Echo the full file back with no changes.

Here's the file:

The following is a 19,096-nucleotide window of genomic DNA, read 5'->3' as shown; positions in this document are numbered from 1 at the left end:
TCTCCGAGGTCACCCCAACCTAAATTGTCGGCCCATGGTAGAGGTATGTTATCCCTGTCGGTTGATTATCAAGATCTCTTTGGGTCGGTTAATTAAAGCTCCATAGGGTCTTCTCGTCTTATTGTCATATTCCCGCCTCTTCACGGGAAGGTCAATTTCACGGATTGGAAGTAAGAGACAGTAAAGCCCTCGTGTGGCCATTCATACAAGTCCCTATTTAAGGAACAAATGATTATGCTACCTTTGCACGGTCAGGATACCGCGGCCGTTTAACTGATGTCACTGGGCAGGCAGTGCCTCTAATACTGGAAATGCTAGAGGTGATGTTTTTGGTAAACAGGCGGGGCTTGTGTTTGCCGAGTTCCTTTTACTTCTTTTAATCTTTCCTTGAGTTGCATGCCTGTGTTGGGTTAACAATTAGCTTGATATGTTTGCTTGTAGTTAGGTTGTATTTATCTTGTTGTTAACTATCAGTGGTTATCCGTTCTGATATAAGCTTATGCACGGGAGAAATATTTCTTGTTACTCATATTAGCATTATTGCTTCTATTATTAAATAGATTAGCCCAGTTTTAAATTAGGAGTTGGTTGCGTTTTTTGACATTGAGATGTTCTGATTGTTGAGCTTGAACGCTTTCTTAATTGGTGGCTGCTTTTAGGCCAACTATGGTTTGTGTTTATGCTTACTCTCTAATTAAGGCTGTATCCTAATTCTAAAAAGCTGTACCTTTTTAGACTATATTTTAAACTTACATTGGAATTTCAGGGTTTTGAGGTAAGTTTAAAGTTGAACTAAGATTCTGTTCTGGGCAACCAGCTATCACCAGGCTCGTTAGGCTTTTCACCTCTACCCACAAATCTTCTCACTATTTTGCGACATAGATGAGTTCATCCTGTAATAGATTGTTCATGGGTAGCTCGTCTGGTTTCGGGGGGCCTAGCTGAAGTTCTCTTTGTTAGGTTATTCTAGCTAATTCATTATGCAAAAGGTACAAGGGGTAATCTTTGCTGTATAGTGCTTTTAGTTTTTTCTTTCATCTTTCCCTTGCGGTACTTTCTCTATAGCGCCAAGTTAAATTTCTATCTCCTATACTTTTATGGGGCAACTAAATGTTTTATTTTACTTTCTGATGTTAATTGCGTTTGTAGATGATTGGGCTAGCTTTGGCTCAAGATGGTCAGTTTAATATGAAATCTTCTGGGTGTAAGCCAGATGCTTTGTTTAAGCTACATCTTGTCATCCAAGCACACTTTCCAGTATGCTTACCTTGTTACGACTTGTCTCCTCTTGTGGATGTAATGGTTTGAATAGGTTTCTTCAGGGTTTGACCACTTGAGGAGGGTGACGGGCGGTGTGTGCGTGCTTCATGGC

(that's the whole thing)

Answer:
The following is a 19,096-nucleotide window of genomic DNA, read 5'->3' as shown; positions in this document are numbered from 1 at the left end:
TCTCCGAGGTCACCCCAACCTAAATTGTCGGCCCATGGTAGAGGTATGTTATCCCTGTCGGTTGATTATCAAGATCTCTTTGGGTCGGTTAATTAAAGCTCCATAGGGTCTTCTCGTCTTATTGTCATATTCCCGCCTCTTCACGGGAAGGTCAATTTCACGGATTGGAAGTAAGAGACAGTAAAGCCCTCGTGTGGCCATTCATACAAGTCCCTATTTAAGGAACAAATGATTATGCTACCTTTGCACGGTCAGGATACCGCGGCCGTTTAACTGATGTCACTGGGCAGGCAGTGCCTCTAATACTGGAAATGCTAGAGGTGATGTTTTTGGTAAACAGGCGGGGCTTGTGTTTGCCGAGTTCCTTTTACTTCTTTTAATCTTTCCTTGAGTTGCATGCCTGTGTTGGGTTAACAATTAGCTTGATATGTTTGCTTGTAGTTAGGTTGTATTTATCTTGTTGTTAACTATCAGTGGTTATCCGTTCTGATATAAGCTTATGCACGGGAGAAATATTTCTTGTTACTCATATTAGCATTATTGCTTCTATTATTAAATAGATTAGCCCAGTTTTAAATTAGGAGTTGGTTGCGTTTTTTGACATTGAGATGTTCTGATTGTTGAGCTTGAACGCTTTCTTAATTGGTGGCTGCTTTTAGGCCAACTATGGTTTGTGTTTATGCTTACTCTCTAATTAAGGCTGTATCCTAATTCTAAAAAGCTGTACCTTTTTAGACTATATTTTAAACTTACATTGGAATTTCAGGGTTTTGAGGTAAGTTTAAAGTTGAACTAAGATTCTGTTCTGGGCAACCAGCTATCACCAGGCTCGTTAGGCTTTTCACCTCTACCCACAAATCTTCTCACTATTTTGCGACATAGATGAGTTCATCCTGTAATAGATTGTTCATGGGTAGCTCGTCTGGTTTCGGGGGGCCTAGCTGAAGTTCTCTTTGTTAGGTTATTCTAGCTAATTCATTATGCAAAAGGTACAAGGGGTAATCTTTGCTGTATAGTGCTTTTAGTTTTTTCTTTCATCTTTCCCTTGCGGTACTTTCTCTATAGCGCCAAGTTAAATTTCTATCTCCTATACTTTTATGGGGCAACTAAATGTTTTATTTTACTTTCTGATGTTAATTGCGTTTGTAGATGATTGGGCTAGCTTTGGCTCAAGATGGTCAGTTTAATATGAAATCTTCTGGGTGTAAGCCAGATGCTTTGTTTAAGCTACATCTTGTCATCCAAGCACACTTTCCAGTATGCTTACCTTGTTACGACTTGTCTCCTCTTGTGGATGTAATGGTTTGAATAGGTTTCTTCAGGGTTTGACCACTTGAGGAGGGTGACGGGCGGTGTGTGCGTGCTTCATGGC